What has happened between the Father and the Son is resident in the Son as God's gift to us. He has become to us the gift and the reception of the gift, for He not only has the perfect giving and receiving relationship with the father, He has, as the Life-giving Spirit, BECOME the relationship to be shared with us. When He gives Himself to us, we have in Him both the giving and receiving of the gift. The Son has become to us that which is His relationship with the Father. We don't get spiritual "stuff" from Jesus. He's all the stuff. "For of God are ye in Christ Jesus, who is made unto us wisdom, righteousness, sanctification and redemption." He is made to us; He has become to us the whole kit and caboodle.

Is it right(eous) to receive God's gift. Of course, to receive the gift is as right as the gift itself, and Christ is that rightness---He has become righteousness to us, including the rightness of receiving all the provisions of God's love and grace. In us, Christ is all that pertains to a right relationship with God. He justifies us within, which simply means that He makes us right with God, which means that He abides in us with His consistency of receiving from the Father. Right here; right now at this point in our article, we peer into the mystery of God: Jesus only does those things that He sees the Father do. This pertains not only to acts of the Father, but to what is behind His acts. The Father is always receiving from His own infinite supply of Deity, so that by that holy reception, His Fatherhood is all-sufficient to the Son's needs. In turn, Jesus receives from that abundance within the Father to be all to all His brethren. The development of this relationship not only is in the Son, but the Son IS the relationship to us.

The occurrence of the development is the communion of the Father and the Son. That communion is the life of the Godhead, and He that hath the Son, hath (that) life. So don't worry about getting your appropriating act together. Forget the notion that the giving is up to God, and the receiving is up to you. Some rejoice that only the receiving is up to them. Not me. I know that even if only the receiving end is left up to me, I'll screw it up. When anyone says "yes" to receiving Christ, or says "yes" to any portion of what is theirs in Jesus Christ, it's not them saying yes, it's Christ in them. Pardon this illustration, but it might help you to understand what I'm talking about, if you can think of a pitcher and a catcher in a baseball game. Well, God in Christ is simultaneously the pitcher and the catcher. In us, He throws and He catches. Christ is the Beginning and the End. He finishes what He begins, which means when he sets in motion the giving of Himself to us, He completes the motion in its reception.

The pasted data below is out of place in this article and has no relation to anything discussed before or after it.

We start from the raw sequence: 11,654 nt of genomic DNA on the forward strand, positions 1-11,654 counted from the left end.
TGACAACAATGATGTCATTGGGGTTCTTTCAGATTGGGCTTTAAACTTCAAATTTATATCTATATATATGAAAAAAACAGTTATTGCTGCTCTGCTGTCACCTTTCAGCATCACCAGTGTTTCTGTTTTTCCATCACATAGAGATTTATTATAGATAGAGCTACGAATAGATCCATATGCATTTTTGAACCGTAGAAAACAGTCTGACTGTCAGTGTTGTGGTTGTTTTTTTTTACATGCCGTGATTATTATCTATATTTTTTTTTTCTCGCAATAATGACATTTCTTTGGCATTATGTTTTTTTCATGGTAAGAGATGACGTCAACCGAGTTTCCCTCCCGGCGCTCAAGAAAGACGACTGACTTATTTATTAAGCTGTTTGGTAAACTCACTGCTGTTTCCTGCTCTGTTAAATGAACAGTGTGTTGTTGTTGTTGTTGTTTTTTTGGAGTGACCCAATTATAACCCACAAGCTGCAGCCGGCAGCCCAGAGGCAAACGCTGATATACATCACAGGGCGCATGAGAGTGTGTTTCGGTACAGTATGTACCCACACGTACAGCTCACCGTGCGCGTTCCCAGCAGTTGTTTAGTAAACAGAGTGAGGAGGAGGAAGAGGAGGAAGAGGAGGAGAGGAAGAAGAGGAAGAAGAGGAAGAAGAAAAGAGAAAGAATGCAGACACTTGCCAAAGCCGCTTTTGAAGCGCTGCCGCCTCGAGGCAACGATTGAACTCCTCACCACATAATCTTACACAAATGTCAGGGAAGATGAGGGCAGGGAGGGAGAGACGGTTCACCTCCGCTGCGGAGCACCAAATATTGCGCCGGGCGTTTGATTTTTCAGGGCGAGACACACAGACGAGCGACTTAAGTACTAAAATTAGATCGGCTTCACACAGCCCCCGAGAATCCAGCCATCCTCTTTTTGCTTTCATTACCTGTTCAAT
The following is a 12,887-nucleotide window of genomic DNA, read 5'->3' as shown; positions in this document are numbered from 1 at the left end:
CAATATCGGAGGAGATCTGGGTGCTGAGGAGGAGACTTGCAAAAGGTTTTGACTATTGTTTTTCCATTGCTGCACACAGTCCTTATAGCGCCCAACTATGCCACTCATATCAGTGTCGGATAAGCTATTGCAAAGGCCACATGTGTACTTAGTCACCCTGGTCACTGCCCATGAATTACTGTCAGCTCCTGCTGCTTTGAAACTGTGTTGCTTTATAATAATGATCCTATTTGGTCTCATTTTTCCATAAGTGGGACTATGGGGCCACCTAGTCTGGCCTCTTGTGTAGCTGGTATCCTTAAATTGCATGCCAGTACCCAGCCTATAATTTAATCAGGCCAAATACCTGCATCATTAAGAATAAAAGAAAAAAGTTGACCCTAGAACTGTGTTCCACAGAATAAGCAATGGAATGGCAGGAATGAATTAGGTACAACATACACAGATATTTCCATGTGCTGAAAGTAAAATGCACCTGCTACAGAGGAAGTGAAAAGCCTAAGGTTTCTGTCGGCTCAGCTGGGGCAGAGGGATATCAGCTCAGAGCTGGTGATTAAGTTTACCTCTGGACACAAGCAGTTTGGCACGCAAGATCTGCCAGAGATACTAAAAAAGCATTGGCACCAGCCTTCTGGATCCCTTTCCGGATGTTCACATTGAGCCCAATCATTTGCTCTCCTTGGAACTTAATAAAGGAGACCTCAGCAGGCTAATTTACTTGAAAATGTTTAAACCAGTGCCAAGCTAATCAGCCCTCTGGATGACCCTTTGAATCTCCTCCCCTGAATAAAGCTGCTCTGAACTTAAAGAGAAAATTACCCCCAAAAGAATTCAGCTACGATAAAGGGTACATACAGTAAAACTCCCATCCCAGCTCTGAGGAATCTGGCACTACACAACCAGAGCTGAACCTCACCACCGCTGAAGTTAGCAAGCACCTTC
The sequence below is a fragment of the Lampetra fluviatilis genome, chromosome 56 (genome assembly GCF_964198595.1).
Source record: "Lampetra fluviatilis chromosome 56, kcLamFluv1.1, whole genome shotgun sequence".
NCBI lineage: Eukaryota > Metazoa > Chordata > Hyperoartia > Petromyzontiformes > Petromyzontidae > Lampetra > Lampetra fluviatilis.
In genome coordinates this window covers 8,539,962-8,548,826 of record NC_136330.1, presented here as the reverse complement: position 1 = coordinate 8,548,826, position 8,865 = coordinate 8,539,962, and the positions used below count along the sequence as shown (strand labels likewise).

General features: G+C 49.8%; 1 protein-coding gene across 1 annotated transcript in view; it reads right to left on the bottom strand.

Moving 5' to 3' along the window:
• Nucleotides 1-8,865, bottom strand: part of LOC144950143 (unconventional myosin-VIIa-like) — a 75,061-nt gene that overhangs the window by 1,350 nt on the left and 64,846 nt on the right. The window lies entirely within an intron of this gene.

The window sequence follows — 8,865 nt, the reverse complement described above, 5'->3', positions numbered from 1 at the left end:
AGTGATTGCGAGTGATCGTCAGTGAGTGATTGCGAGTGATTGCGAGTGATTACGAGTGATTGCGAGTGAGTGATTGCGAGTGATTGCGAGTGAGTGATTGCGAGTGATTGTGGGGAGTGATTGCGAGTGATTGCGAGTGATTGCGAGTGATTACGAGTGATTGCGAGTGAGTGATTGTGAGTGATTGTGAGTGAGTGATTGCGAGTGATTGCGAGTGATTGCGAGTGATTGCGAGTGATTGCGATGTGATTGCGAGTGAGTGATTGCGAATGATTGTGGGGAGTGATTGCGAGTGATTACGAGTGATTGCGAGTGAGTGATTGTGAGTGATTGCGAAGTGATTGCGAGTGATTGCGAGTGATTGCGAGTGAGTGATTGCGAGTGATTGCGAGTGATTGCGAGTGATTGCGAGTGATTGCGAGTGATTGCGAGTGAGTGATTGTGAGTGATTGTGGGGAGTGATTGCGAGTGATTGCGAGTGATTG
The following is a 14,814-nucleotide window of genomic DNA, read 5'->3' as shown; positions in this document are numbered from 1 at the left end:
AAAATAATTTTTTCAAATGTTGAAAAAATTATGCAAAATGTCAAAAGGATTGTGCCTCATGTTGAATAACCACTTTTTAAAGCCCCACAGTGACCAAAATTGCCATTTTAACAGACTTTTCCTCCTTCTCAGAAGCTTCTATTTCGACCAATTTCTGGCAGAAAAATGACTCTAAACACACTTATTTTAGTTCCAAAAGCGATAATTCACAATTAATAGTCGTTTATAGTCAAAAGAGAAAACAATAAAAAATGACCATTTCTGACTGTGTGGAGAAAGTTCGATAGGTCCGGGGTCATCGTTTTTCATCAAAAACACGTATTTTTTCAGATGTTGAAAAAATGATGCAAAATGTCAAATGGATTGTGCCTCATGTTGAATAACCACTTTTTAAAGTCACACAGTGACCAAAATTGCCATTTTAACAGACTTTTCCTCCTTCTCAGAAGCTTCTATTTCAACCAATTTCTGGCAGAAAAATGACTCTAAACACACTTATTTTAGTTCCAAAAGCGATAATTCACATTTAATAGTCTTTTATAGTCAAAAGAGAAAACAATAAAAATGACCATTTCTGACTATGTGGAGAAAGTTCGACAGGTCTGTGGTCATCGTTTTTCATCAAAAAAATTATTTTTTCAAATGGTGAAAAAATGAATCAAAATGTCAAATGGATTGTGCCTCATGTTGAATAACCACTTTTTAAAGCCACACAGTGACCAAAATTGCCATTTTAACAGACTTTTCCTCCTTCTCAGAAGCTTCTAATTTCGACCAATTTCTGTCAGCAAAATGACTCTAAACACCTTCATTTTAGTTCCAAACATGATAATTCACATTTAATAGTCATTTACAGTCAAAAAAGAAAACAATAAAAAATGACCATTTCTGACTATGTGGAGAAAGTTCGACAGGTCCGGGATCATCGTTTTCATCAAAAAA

Gal. 2:20 encapsulates what is on my heart to share: By Paul's testimony we are led to understand that all living which is genuinely unto God is not our living, but Christ living in us. Do not allow into your thinking any separating out of any element of that living. Separate out nothing so as to make it yours to do. Turning to Jonathan Mitchell's translation of Paul's exultation, we get the full force of its message: "I was crucified together with Christ [=the Messiah], and thus it remains (or: I have been jointly put on the execution stake in [the] Anointed One, and continue in this state), yet I continue living! [It is] no longer I, but it is Christ continuously living and alive within me! (or: no longer an "I"--now Christ constantly lives in the midst of, and in union with me). Now that which I, at the present moment, continue living within flesh (=a physical body), I am constantly living within faith, trust and confidence---in and by that [faith] which is the Son of God (or: in union with the trust and confidence that is from God's Son [with other MSS: in the confidence belonging to God and Christ]), the One loving me and giving himself over to another for the sake of me (or: even transmitting Himself, over my [situation and condition]; or: also passing Himself along for me).